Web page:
The results of the randomised cohort demonstrated equivalence of CAS to CEA in terms of major adverse events, which included stroke, death and myocardial infarction. However, a significantly higher proportion of CAS patients had prior CABG and/or prior coronary angioplasty, biasing MI results, in favour of CAS. Comerota sees this as a bias to CAS. “Patients who undergo the case after coronary revascularisation have a much lower risk of MI and death. So there was a bias in favour of CAS at the outset. To further compound the bias all patients in the CAS arm were treated with clopidogrel but not for surgery. In order to put on an equal footing the surgical arm patients should have been put on clopidogrel two days after the operation to minimise the risk of bleeding.”

“Evaluating the 30-day outcome of all CAS patients, there was a 6.4% stroke/death/MI rate and a 5.4% stroke and death rate, in a group of patients, 70% of whom were asymptomatic. In the symptomatic patients, the 30-day stroke and death rate for all CAS patients was 5.8% whereas the 30-day stroke and death rate from best medical care would be approximately 0.9% (or probably less with today’s therapy such as statins, ACE inhibitors and more aggressive blood pressure targets.). In the CAS patients who were asymptomatic, the 30-day stroke and death rate was 5.4%, with an anticipated 0.4% if treated medically. These data demonstrate that the relative increased risk of CAS for stroke and death at 30-days compared to best medical treatment is approximately 640% for symptomatic patients and over 1,400% for asymptomatic patients. Since SAPPHIRE was designed specifically to compare CAS to patients at high risk of a poor outcome from CEA, there appears to be major inherent bias in choosing patients at high risk for intervention. However, there are no data showing that these patients were at high risk for stroke.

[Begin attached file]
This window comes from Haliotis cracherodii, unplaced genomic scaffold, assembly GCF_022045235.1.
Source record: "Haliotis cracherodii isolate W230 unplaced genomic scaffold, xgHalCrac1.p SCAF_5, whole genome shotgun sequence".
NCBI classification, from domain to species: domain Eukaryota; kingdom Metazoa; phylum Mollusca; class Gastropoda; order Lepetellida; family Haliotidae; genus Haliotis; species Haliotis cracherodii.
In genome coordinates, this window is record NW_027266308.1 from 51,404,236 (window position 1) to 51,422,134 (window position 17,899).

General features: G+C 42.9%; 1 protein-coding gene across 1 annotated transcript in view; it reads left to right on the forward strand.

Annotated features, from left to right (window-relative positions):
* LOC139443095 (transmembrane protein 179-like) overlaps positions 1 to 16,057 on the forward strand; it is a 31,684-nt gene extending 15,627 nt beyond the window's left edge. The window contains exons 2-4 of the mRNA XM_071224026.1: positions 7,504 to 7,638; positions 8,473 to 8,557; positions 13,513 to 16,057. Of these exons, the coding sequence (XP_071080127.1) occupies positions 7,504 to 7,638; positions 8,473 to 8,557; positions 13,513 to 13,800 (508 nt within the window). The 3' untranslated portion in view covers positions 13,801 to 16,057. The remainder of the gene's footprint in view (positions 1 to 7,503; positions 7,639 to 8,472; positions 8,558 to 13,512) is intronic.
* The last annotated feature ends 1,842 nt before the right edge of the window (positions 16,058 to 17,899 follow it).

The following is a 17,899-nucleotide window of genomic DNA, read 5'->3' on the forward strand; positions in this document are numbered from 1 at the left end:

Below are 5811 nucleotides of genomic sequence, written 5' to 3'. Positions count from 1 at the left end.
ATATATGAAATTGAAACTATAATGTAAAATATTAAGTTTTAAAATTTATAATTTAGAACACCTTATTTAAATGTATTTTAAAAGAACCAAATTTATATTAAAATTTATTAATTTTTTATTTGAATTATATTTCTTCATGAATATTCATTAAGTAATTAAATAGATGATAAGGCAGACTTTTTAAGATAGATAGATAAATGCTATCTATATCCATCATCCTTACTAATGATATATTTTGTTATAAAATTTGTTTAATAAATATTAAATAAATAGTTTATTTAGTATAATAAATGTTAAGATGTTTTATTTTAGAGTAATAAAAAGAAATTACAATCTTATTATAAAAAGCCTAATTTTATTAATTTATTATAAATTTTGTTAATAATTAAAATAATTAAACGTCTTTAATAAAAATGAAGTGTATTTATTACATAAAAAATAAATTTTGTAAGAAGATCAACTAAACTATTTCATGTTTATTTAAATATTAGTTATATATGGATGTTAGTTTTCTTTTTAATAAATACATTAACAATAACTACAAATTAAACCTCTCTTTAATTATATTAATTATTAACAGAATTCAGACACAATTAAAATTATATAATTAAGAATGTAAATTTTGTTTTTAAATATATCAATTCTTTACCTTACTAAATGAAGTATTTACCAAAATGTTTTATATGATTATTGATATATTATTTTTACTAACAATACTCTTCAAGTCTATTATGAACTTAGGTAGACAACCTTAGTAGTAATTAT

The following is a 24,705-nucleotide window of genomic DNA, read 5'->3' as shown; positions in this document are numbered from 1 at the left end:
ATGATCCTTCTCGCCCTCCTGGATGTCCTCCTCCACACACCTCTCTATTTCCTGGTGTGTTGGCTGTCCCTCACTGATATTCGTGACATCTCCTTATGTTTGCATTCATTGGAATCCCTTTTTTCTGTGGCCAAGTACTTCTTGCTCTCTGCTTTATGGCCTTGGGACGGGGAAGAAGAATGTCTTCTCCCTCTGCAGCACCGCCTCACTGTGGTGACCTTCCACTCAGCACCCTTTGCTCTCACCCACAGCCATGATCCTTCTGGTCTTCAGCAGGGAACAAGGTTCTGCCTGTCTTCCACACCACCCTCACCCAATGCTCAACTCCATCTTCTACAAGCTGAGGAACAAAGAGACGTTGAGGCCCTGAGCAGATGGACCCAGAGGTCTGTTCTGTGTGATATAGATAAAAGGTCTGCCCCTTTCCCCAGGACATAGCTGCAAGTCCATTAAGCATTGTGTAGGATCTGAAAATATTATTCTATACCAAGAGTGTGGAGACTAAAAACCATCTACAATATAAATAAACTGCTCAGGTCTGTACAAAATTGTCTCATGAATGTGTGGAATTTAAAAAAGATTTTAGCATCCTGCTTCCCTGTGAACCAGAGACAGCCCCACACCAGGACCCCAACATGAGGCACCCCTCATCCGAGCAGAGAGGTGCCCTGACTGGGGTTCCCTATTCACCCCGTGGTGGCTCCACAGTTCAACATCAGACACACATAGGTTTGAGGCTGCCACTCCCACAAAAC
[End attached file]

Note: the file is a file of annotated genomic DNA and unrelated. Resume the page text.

The ARCHeR data results from a registry of patients treated who are considered at high risk for CEA. Approximately 50% were asymptomatic and a high proportion was treated for recurrent carotid stenosis. Results showed a 30-day stroke/death/MI rate of 7.8% and a 30-day stroke/death rate of 6.6%. However, atherosclerotic patients suffered a 9.5% 30-day stroke/death rate and atherosclerotic dialysis patients suffered a 29% stroke/death rate at 30 days. Adjusting for the relative 30-day increased risk of stroke and death of atherosclerotic patients compared to best medical care, CAS had approximately a 1,400% relative increased risk.”

Comerota concludes that neither the SAPPHIRE nor the ARCHeR data support CAS on its own merits. “It is apparent that CEA should be discouraged in “high-risk” patients with carotid disease, as should CAS. This is especially true in patients with asymptomatic disease. CEA is the only procedure proven to reduce the risk of stroke. A trial evaluating CAS versus best medical care is mandatory, since the number of patients who will undergo CAS in the future will dwarf the number of patients ever treated by CEA.”